Time to retool? Shifting strategy at the state’s big credit union raises debate over balancing member needs
Chris Ayer joined the North Carolina State Employees’ Credit Union in Raleigh as a software coder in 1988 after working for a Roanoke, Virginia, bank. His initial salary was about the same as his wife’s paycheck as a Wake County school teacher.
Ayer eventually became the credit union’s chief technology officer. But he says he didn’t realize why his job really mattered until receiving a call in 1999 from a member who wanted to know his account balance.
Credit union policy blocked IT staffers from sharing customer information, so Ayer mentioned other options. The guy wasn’t impressed, so Ayer urged him to walk into a local branch and talk with a teller.
I’m a quadriplegic, so that’s not an option, the member responded.
That’s when SECU’s culture of putting members first really hit him, Ayer recalls. If that meant driving to the member’s home and delivering the information personally, that’s what you did.
Seventeen people started SECU with $437 in 1937, when the U.S. was mired in depression. Today, it has $53 billion in assets and is the second-largest U.S. credit union. It has nearly 8,000 employees in 100 counties and 2.6 million members, or more than one in five North Carolinians.
No one disputes the credit union’s remarkable achievements. Now, though, how it operates is being challenged by insiders who say some of its distinctive policies need updating in a fast-changing sector. Like most change, it’s causing sparks, in this case from critics who say SECU is straying from its core mission.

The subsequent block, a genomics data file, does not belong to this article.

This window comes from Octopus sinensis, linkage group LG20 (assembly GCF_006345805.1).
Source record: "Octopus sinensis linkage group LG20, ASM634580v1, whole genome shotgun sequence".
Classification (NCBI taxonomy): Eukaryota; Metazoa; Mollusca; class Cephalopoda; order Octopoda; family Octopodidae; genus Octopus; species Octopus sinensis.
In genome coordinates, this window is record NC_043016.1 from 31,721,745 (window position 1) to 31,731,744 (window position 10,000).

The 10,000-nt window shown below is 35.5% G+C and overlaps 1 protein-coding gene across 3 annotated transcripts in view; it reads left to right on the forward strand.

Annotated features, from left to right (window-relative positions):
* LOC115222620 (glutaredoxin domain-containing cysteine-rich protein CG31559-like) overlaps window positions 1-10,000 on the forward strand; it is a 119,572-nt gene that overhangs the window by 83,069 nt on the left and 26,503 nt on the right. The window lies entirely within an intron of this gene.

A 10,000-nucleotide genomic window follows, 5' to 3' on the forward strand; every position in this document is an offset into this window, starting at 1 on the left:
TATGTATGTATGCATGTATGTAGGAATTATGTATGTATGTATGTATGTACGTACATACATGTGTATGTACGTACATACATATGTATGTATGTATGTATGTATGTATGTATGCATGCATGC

SECU has never lost money in 85 years, booking a net gain of more than $1 billion over the last two fiscal years. It holds much more capital than required. Credit unions don’t have shareholders and are considered not-for-profit.
Three North Carolina megabanks — Bank of America, BB&T (now Truist), and First Union (renamed Wachovia, then Wells Fargo) — grew through hundreds of acquisitions, mostly out of state, engineered by aggressive CEOs. The dealmaking worked great, until it didn’t: Wachovia, BofA and BB&T received government bailouts after the late-2000s housing depression. Each bank repaid the money.
SECU stuck to internal growth, a unique consumer lending strategy and a culture that motivated good customer service.